The Trieste bathyscape and grandpa’s Rolex
by brian lam
My last grandfather passed away this summer and my uncle, upon receipt of my request for a keepsake, took it upon himself to pass me one of his nice watches, which he received himself upon being sent to the water nation of Australia to attend boarding school.
It is a Rolex, and I take possession of it this month, after which it will go straight into a safe deposit box. Although I am sure it is not a diving watch, it reminds me of this story of how Rolex, in a stunt and research project, sent one of their watches to the bottom of the Challenger Deep in the Mariana Trench, with Oceanographer Jacques Piccard and Captain Don Walsh.
The band was attached to the outside of the Trieste Bathyscape as it descended to an unimaginable 35,800 feet. The year was 1960, over 50 years ago. The watch was a special model, according to one source:
Rolex Deep Sea Special, a huge – 57mm by 40mm by 39mm – Submarine-derived watch. The Deep Sea Special was designed focusing on the same guidelines as a Bathyscaphe, in other words it was a specially pressurised constructed steel chambers to protect the movement and dial…The initial MKI Deep Sea Special trials in 1950 were not successful, and Prototypes did not survive. These prototypes were then tested, but after a short time they filled with water…Back to the drawing board, Rolex engineers toughened and redesigned the case, and after three years of secret pre-trials, the Rolex MKII Deep Sea Special was ready.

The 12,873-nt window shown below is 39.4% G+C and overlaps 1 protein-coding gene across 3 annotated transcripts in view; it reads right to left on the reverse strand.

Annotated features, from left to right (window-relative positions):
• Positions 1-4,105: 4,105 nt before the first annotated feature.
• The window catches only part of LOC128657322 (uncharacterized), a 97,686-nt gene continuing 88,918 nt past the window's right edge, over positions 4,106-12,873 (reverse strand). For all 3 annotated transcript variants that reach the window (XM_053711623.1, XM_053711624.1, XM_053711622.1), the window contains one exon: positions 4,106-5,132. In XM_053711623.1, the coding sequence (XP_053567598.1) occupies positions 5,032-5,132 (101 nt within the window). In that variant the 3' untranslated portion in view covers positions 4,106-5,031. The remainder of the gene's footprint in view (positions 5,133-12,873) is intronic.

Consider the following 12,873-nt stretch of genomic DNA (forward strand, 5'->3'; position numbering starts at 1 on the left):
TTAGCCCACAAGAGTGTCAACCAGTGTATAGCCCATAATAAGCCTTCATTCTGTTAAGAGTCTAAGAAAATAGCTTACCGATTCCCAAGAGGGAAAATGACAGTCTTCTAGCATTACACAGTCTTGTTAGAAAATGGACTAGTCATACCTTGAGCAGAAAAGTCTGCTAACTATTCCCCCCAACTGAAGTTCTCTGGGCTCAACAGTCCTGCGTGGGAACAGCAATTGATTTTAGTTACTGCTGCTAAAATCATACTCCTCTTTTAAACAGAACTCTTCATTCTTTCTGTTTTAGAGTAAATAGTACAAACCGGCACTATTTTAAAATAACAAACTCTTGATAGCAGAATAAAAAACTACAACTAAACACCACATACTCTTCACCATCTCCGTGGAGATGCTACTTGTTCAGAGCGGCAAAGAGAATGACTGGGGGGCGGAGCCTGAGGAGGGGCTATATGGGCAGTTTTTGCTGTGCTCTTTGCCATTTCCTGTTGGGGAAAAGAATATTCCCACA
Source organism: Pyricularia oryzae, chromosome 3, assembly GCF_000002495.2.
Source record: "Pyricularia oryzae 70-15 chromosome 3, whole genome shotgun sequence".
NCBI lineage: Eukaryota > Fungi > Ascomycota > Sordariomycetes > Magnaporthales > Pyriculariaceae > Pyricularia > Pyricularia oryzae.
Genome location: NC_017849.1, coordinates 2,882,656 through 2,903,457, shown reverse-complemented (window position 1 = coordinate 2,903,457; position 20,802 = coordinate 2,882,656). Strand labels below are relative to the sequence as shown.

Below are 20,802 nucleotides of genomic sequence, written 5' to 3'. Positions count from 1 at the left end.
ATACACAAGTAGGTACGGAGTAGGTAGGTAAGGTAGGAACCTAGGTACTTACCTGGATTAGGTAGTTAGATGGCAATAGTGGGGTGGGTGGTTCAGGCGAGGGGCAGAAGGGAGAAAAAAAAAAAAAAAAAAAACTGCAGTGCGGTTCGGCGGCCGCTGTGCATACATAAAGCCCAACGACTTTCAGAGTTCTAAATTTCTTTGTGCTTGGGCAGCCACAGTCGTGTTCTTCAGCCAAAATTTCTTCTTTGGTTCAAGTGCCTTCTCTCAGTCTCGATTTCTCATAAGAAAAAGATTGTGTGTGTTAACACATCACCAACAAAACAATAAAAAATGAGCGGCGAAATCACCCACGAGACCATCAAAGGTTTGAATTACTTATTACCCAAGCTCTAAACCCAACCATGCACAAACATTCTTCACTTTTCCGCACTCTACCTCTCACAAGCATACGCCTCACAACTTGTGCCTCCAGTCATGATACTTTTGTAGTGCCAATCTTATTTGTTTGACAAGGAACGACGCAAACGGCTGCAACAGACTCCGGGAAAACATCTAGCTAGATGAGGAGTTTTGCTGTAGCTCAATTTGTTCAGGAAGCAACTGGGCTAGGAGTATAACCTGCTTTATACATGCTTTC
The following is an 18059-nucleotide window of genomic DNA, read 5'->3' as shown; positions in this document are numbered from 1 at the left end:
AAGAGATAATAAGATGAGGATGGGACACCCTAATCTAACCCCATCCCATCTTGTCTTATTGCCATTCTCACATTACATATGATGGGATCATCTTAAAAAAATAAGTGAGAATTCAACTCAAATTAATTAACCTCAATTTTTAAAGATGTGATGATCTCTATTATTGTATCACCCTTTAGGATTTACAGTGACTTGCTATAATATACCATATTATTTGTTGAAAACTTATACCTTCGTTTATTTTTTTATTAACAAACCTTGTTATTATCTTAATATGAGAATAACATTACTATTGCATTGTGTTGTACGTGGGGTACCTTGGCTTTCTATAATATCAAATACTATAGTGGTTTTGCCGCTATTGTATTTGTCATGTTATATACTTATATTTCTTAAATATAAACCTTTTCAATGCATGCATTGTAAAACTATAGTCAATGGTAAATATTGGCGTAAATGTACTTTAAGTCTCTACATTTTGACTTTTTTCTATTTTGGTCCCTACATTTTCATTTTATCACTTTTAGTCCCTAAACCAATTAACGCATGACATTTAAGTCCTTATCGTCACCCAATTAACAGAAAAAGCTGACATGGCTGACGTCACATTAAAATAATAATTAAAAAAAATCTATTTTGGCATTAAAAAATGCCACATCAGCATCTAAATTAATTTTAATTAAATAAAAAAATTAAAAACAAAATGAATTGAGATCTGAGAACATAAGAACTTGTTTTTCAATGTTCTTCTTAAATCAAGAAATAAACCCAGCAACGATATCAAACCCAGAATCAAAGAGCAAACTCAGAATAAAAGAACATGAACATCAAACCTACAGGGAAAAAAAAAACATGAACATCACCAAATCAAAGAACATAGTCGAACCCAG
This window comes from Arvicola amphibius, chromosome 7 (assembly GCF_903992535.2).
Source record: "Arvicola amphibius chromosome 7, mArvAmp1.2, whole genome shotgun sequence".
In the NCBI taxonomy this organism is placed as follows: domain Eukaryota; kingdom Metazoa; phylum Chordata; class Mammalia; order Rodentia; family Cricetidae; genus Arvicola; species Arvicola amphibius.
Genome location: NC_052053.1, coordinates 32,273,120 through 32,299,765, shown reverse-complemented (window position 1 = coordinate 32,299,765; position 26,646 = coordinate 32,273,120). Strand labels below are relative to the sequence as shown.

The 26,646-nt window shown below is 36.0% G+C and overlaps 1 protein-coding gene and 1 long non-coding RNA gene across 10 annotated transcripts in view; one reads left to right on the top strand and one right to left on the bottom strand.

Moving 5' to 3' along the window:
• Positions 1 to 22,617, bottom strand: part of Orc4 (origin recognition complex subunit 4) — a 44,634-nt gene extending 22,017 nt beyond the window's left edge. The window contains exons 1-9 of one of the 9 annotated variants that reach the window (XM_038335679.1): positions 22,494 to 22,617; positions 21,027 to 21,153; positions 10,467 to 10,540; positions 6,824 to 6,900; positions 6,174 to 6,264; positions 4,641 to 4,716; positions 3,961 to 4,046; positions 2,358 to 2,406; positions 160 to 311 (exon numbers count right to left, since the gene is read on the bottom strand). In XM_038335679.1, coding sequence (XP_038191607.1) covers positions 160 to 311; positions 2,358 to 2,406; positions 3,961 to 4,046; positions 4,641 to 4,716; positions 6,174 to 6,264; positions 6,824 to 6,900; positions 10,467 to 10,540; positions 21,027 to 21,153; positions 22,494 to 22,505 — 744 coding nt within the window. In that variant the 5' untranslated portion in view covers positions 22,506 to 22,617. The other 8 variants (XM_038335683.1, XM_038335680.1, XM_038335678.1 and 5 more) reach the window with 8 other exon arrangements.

The following day Piccard sent another telegram to Rolex in Geneva saying “Am happy to confirm that even at 11,000 meters your watch is as precise as on the surface. Best regards, Jacques Piccard”.
The research here went into a consumer model called the Rolex Submariner, which among other innovations, had a extension link in the band that would allow for it to fit over a wetsuit without any alterations.
*The Trieste was a serious deep diving machine, capable of withstanding all the pressure the ocean could throw at it, but it was used less and less than WHOI and the US Navy’s Alvin subs due to the maneuverability of Alvin, despite the fact that it would be decades before later generations of Alvin could go even nearly as deep as the Bathyscape Trieste.
*The Piccard family is additionally notable for having members on record for having completed both the deepest dive and highest flight, with grandfather Auguste having twice beaten the record for highest altitude in a balloon in 1931-32.